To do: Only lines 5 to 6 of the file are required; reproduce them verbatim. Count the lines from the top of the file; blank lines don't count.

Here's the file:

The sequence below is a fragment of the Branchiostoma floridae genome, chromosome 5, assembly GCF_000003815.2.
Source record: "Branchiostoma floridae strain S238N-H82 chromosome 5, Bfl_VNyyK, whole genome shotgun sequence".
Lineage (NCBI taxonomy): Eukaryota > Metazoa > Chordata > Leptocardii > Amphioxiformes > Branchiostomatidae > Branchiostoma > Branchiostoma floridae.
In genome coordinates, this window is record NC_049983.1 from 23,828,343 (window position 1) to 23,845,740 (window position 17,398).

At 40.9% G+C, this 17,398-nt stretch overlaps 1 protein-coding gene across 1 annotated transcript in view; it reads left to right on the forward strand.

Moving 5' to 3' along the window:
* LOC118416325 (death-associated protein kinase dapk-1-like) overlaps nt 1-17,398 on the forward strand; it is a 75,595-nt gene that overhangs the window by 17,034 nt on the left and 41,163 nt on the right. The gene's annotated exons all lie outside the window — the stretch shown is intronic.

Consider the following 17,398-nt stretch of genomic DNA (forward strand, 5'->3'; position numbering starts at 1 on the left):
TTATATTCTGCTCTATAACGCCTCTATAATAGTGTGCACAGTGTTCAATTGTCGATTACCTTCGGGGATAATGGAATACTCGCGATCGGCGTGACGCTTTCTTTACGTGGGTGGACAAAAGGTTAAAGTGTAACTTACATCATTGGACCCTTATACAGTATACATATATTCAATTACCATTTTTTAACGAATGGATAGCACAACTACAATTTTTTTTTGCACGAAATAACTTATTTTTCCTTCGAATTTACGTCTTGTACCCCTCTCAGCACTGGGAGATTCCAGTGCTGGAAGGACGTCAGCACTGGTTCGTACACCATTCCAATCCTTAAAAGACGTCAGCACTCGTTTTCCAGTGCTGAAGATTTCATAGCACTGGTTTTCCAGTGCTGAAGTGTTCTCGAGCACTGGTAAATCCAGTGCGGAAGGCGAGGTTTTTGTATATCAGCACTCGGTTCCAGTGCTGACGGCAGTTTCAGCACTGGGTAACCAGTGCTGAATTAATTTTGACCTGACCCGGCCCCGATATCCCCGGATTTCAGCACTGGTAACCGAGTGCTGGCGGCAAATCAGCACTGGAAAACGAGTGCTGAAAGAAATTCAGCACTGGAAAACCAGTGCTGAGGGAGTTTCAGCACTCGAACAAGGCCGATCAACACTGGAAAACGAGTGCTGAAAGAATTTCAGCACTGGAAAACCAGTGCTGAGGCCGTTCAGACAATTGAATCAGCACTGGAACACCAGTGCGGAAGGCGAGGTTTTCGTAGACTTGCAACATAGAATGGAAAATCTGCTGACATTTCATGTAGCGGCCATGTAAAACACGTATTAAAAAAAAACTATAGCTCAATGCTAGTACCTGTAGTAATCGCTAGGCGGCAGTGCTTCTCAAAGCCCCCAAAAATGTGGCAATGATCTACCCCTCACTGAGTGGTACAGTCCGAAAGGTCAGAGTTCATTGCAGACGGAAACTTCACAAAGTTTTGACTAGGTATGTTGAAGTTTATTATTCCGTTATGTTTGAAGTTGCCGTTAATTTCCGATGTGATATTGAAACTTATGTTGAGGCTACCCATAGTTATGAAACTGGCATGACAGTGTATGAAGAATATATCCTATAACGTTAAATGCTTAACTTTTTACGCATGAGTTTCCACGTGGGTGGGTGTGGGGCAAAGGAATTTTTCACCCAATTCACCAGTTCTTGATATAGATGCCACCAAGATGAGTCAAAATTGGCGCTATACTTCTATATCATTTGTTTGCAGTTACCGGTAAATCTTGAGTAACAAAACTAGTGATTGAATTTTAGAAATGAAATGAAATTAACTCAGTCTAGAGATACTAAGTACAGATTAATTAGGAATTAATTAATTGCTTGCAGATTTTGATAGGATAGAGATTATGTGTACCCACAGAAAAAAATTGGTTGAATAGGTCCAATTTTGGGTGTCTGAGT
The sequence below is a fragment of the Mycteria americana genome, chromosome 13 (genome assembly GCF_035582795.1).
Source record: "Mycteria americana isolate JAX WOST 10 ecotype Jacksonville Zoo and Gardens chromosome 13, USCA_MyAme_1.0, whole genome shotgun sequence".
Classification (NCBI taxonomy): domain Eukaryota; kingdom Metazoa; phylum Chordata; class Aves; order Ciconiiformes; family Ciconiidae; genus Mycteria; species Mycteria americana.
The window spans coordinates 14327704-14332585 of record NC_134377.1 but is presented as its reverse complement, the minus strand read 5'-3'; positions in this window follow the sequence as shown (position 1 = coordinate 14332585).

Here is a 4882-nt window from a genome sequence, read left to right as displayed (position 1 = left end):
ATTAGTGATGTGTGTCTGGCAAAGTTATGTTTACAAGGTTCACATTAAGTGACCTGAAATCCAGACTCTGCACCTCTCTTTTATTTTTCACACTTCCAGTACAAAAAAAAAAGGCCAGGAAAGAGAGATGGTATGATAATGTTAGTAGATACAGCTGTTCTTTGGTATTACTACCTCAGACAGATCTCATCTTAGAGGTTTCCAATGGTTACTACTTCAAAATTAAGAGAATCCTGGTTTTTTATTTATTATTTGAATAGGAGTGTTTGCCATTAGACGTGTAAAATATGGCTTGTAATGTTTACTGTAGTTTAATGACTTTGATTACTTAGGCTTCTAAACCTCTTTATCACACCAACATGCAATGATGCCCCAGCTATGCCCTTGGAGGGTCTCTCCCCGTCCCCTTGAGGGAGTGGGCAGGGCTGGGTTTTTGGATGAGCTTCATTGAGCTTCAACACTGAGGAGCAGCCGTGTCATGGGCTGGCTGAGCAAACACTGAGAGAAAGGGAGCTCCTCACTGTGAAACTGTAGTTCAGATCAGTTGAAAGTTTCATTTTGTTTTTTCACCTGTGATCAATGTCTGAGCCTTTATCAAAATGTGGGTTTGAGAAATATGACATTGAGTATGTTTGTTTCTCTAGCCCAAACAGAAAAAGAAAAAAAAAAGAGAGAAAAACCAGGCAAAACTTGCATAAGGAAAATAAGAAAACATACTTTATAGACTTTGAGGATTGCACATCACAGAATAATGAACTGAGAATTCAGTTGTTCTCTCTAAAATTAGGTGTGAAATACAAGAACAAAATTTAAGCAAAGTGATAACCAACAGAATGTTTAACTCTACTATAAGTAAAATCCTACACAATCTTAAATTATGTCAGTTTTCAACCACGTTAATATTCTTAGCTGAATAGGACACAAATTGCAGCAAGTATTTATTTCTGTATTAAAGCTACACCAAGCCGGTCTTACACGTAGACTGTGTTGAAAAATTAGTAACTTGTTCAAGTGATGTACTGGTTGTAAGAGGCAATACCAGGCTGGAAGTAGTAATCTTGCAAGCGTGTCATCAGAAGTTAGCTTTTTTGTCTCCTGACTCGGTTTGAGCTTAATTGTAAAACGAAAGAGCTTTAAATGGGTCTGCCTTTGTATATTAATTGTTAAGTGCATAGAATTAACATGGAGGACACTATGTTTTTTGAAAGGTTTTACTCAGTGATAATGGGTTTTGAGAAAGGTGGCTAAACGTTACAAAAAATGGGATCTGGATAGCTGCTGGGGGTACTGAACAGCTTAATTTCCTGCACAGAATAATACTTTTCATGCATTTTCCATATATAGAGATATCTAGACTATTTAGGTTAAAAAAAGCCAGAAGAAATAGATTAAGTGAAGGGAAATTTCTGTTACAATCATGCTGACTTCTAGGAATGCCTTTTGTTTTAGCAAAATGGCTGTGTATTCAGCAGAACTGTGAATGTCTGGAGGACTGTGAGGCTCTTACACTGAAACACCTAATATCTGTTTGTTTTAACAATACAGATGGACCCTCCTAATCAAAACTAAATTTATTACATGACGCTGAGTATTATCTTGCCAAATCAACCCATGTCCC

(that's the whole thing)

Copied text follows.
At 40.9% G+C, this 17,398-nt stretch overlaps 1 protein-coding gene across 1 annotated transcript in view; it reads left to right on the forward strand.

Moving 5' to 3' along the window: